In its role in eye development, Lz has been described as a pre-patterning factor, since its expression within a pool of equipotent undifferentiated cells is required for the subsequent recruitment and differentiation of R1/6 and R7 cells, cone and pigment cells [30, 38]. In the absence of Lz function, these cell types fail to correctly differentiate and excessive apoptosis in third-instar eye discs can be observed [38–42]. Lz, in combination with other factors, is required to regulate a number of cell specific transcription factors expressed posterior to the second mitotic wave. For instance, Lz acts in a combinatorial manner with Yan, PointedP2 and Suppressor of Hairless (Su(H)) to restrict D-Pax2/shaven expression to the cone cell precursors in third instar eye discs [30, 43]. The regulation of prospero (pros) expression in R7 and cone cells is also dependent upon a combination of upstream transcription factors, including Lz, Pointed and Yan [32, 41]. Lz has also been shown to negatively regulate seven-up in R7 and cone cells [34, 40], deadpan (dpn) expression in cone cells , and Bar expression in R1 and R6 cells [34, 40].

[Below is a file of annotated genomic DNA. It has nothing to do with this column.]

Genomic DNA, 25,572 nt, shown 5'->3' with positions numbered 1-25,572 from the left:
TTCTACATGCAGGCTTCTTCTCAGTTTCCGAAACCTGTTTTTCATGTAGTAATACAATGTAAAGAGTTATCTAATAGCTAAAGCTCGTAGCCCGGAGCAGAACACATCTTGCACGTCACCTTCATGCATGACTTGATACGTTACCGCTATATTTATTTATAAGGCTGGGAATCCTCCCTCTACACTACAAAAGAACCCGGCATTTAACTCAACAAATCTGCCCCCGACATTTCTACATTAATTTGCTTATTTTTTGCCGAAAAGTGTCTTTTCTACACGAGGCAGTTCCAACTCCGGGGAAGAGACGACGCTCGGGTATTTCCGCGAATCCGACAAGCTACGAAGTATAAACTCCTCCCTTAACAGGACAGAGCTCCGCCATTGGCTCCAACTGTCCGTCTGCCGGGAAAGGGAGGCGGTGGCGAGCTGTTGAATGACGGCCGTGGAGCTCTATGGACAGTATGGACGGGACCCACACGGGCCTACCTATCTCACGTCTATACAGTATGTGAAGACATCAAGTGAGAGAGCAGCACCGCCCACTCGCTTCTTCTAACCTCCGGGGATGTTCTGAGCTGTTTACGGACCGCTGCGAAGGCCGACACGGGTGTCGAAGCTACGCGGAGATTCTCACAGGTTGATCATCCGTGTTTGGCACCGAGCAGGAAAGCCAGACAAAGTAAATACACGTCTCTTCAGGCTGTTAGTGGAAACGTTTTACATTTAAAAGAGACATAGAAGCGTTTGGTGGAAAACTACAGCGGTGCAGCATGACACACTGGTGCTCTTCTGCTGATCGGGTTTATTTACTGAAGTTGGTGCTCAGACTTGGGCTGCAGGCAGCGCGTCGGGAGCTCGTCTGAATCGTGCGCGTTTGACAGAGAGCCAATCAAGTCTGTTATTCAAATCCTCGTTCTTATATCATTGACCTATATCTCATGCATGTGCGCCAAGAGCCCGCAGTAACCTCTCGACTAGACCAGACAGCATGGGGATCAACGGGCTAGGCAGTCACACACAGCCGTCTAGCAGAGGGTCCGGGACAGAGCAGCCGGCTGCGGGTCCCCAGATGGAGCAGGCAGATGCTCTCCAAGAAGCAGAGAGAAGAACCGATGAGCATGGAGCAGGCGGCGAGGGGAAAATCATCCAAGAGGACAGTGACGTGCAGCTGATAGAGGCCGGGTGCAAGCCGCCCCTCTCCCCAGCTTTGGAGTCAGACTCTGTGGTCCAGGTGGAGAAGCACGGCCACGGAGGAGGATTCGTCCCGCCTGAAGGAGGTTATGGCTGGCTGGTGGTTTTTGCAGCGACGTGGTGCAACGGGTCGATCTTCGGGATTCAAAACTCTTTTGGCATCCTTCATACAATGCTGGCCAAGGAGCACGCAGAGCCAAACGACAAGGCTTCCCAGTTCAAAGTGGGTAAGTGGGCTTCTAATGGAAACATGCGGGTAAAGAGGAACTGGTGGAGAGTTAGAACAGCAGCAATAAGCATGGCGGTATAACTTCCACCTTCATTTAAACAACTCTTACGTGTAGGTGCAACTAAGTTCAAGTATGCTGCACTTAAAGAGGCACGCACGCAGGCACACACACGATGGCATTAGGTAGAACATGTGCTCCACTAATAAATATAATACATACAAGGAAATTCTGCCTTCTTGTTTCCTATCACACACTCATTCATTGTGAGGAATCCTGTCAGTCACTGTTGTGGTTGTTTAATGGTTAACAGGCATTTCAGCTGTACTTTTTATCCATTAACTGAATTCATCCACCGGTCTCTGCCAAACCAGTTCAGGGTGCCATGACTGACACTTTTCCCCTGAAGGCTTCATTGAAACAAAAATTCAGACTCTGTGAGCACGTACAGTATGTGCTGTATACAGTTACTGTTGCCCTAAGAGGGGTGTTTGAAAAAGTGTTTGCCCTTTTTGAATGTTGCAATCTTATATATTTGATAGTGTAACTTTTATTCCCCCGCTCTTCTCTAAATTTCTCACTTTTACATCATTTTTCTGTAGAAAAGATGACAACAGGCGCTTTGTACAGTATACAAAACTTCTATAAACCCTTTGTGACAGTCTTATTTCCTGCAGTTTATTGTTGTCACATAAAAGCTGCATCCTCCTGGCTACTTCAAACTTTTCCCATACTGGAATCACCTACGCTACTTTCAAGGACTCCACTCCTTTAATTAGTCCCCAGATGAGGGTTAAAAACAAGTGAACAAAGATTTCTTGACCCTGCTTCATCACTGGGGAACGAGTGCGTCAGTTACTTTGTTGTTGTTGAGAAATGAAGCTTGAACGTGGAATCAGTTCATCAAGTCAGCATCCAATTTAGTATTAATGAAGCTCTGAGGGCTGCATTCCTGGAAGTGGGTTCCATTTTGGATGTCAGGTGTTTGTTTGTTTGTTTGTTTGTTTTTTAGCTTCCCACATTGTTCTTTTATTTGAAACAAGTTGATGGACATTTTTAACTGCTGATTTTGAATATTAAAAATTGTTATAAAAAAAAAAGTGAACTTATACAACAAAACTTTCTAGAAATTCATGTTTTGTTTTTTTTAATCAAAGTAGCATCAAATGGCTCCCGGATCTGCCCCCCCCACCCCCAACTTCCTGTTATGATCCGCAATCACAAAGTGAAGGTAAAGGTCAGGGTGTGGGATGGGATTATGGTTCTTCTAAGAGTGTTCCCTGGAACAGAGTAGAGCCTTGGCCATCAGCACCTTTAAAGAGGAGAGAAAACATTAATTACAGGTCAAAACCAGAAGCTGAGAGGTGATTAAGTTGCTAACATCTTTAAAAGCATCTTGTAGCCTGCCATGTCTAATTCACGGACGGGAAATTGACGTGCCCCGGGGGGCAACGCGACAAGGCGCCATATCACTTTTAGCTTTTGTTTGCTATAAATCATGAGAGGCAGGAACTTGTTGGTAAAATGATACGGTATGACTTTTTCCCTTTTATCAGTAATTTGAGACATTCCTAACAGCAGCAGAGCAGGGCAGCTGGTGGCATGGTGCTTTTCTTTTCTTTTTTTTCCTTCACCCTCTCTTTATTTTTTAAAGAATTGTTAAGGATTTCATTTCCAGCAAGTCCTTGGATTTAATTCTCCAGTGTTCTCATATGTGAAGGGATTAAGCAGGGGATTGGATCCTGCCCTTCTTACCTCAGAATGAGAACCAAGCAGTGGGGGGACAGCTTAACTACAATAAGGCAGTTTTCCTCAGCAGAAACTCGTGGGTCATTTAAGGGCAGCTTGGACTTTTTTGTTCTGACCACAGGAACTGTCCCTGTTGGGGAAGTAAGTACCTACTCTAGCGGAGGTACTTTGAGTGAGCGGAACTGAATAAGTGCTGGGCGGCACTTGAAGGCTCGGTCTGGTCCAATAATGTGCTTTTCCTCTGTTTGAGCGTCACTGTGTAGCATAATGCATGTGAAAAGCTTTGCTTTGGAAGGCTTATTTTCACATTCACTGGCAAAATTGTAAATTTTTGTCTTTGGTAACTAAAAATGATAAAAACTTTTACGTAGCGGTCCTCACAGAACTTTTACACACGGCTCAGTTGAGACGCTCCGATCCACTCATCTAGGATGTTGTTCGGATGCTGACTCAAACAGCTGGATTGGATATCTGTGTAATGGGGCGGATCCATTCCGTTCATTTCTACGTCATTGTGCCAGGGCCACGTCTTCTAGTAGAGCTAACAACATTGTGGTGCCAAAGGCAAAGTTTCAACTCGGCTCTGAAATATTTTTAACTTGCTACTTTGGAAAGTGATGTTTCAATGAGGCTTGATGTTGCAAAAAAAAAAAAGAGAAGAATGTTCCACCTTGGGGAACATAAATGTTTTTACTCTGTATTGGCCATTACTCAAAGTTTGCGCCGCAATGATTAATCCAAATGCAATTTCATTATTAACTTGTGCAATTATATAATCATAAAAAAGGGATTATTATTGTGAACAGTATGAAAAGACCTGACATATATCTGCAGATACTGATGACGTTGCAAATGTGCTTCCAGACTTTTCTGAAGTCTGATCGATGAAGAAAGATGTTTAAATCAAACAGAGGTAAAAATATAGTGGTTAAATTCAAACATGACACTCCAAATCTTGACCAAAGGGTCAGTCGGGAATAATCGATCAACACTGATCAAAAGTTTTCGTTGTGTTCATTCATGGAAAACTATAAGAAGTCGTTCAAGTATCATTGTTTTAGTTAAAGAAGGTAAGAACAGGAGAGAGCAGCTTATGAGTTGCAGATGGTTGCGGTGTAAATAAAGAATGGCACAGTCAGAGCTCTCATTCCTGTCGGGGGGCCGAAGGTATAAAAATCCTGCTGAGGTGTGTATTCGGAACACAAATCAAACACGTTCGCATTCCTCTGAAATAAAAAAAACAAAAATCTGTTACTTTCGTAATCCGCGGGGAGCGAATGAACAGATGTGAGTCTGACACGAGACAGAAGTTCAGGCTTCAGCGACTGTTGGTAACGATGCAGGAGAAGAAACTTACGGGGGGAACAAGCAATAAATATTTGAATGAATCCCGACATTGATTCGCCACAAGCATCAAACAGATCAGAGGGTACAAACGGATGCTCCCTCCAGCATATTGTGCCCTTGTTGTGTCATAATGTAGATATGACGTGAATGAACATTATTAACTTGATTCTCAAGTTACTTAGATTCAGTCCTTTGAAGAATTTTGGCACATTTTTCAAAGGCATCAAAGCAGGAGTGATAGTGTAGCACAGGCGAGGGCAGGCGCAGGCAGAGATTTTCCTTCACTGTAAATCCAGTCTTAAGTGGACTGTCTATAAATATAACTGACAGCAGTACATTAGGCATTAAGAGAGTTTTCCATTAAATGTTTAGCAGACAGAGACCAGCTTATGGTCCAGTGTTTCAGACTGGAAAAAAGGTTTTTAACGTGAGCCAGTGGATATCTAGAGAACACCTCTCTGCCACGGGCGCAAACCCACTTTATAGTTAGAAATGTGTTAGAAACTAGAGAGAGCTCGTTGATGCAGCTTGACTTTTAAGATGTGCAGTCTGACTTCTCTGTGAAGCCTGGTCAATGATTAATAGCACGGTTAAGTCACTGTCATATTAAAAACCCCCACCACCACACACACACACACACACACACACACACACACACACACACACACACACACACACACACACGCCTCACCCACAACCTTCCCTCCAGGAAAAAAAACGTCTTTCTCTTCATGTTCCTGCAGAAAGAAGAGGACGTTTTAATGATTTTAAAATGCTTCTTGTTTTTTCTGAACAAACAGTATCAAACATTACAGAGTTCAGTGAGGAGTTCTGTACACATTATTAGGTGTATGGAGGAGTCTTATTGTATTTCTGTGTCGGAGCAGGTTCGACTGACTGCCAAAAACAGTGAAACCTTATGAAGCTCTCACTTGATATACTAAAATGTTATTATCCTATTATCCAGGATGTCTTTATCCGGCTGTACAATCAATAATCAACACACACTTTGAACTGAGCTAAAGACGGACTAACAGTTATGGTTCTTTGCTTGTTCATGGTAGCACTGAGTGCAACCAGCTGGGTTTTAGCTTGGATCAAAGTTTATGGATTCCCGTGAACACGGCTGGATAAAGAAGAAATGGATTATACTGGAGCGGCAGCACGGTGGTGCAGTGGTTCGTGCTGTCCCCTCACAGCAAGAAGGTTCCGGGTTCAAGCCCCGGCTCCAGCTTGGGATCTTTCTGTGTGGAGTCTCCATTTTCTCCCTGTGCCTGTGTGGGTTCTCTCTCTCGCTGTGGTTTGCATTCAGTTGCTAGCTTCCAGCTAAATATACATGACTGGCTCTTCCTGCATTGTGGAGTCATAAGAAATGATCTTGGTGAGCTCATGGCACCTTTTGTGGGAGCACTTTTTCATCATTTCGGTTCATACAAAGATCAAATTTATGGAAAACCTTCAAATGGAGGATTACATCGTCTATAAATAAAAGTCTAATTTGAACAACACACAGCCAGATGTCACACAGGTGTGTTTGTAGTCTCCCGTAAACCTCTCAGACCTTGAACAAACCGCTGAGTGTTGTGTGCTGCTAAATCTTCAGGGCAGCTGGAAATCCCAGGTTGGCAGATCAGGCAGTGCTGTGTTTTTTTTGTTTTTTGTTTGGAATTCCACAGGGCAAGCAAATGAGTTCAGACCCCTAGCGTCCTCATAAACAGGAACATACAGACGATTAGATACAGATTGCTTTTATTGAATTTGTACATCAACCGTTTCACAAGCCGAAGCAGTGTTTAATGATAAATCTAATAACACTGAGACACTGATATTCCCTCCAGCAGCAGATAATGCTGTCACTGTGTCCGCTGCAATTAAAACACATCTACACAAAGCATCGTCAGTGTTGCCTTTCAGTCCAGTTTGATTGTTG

Although studies have demonstrated the importance of Lz in the specification of differentiated cell types in the eye disc after the second mitotic wave, lz gene regulation itself is not fully understood. While lz expression is initially activated in undifferentiated cells by Sine Oculis (So) and Glass (Gl) , evidence suggests that lz expression levels are up-regulated in differentiating cell types [39, 41]. There is also some evidence to suggest that the Ras1/MAPK signalling pathway blocks the up-regulation of lz expression in undifferentiated cells through repression by the Yan protein [39, 41].